On August 18, 2014, we issued a memorandum titled “Enhancing Biosafety and Biosecurity in the United States,” urging all U.S. government departments and agencies that work with infectious agents to take immediate and long-term steps to enhance safety and security in research facilities to minimize the potential for biosafety and biosecurity incidents.
All federal departments and agencies that possess, use, or transfer human, animal, or plant infectious agents or toxins were urged to perform a Safety Stand-Down, to include an immediate sweep of their facilities to identify Biological Select Agents and Toxins (BSAT) and ensure proper registration, safe stewardship, and secure storage or disposal. During the Safety Stand-Down period, senior leaders were also urged to devote significant, dedicated time to review laboratory biosafety and biosecurity best practices and protocols, as well as to develop and implement plans for sustained inventory monitoring.
Federal departments and agencies embraced this effort. As part of their Safety Stand-Down activities, they conducted facility sweeps; carried out comprehensive safety, security, and inventory activities; and captured best practices and plans for strengthening national biosafety and biosecurity systems in the future.
During the Safety Stand-Down period, 11 U.S. government departments and agencies conducted sweeps at more than 4,000 facilities across the nation and in U.S. facilities abroad, including more than 40 million samples. As a result of this comprehensive review, departments and agencies reported 27 instances in which identified BSAT were stored in areas not registered with the Federal Select Agent Program, adjudication for each instance, and final disposition for the material. In reviewing the findings, there was no indication of human exposure, including staff or the general public, to any of these agents or toxins.
In our August 18 memorandum, we also urged non-governmental facilities that possess, use, or transfer human, animal, or plant infectious agents or toxins and receive funding from the federal government to voluntarily take part in the Safety Stand-Down. Federal government staff, as well as the professional societies representing the life-sciences community, engaged in extensive outreach to extramural laboratories. A number of entities responded and conducted independent inventory reviews during the Safety Stand-Down period. In all cases, the Federal Select Agent Program worked with these organizations to ensure that all identified BSAT was either destroyed on-site or transferred to an organization registered to possess BSAT.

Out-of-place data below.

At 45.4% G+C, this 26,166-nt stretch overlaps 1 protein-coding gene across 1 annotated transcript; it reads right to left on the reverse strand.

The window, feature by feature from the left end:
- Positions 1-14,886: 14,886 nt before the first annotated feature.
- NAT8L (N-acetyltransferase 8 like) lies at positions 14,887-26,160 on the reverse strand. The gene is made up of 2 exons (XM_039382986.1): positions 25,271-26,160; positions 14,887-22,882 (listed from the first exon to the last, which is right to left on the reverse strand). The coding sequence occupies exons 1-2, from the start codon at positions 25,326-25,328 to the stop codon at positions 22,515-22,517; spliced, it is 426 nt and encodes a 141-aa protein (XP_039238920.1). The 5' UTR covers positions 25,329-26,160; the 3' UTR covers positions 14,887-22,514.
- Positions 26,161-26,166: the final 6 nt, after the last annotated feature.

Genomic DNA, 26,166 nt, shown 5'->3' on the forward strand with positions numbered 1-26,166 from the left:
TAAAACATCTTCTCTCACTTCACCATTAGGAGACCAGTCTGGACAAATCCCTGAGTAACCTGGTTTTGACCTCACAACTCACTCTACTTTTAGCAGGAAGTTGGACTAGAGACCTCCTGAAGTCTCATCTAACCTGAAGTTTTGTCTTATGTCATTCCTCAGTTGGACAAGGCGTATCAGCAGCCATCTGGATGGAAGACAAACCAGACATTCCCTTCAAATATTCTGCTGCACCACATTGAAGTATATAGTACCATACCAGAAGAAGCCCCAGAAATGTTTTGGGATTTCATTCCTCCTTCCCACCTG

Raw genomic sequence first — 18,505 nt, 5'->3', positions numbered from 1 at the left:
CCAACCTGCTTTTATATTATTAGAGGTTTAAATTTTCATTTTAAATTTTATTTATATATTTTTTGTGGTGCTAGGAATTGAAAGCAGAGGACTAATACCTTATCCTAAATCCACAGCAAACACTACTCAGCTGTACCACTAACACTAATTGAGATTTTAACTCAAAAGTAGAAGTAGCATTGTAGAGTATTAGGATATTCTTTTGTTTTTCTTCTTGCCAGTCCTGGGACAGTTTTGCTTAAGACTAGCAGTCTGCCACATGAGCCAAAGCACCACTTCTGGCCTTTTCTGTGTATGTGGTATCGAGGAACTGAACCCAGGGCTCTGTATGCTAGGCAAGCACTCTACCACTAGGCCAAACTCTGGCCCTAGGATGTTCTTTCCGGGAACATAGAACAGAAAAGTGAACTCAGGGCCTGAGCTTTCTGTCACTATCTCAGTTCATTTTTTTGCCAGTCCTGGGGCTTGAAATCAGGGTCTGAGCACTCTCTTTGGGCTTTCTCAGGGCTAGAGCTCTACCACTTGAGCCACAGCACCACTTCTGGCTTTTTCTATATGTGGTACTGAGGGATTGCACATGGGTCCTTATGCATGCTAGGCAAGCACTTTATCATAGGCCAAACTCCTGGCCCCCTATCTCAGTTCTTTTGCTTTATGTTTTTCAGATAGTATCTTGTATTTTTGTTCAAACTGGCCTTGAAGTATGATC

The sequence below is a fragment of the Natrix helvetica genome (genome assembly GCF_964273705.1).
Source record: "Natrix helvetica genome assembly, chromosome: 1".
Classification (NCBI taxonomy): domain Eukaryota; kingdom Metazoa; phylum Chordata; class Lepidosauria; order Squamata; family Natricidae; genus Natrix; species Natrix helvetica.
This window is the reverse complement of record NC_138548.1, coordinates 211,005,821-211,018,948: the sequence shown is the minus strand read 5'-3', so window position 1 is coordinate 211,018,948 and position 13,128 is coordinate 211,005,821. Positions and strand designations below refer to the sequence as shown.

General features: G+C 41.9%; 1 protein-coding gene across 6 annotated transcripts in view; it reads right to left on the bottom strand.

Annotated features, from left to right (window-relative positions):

As a result of the Safety Stand-Down, departments and agencies are taking steps to improve inventory management practices and identifying excess biological agents and equipment for disposal. U.S. government facilities that have responsibilities for supporting scientific advances to combat infectious disease threats are employing biosafety and biosecurity best practices to ensure the health and safety of workers and the American public. Facilities are also identifying additional steps that can be taken to advance best practices in biosafety and biosecurity for storing, handling, and working with infectious agents, toxins, and other biological derived materials. Moving forward, the Administration stands ready to share the Safety Stand-Down as a best practice with non-federal partners and the international community.
The Administration is committed to advancing national biosafety and biosecurity systems here at home and around the world as an integral component of the Global Health Security Agenda (GHSA). The Ebola epidemic has highlighted the importance of this effort. The Administration intends to achieve – domestically and with partners around the world – the measurable target established under the GHSA to advance national biosafety and biosecurity systems.
Lisa Monaco is Assistant to the President for Homeland Security and Counterterrorism and Deputy National Security Advisor. Dr. John Holdren is Assistant to the President for Science and Technology and Director of the White House Office of Science and Technology Policy.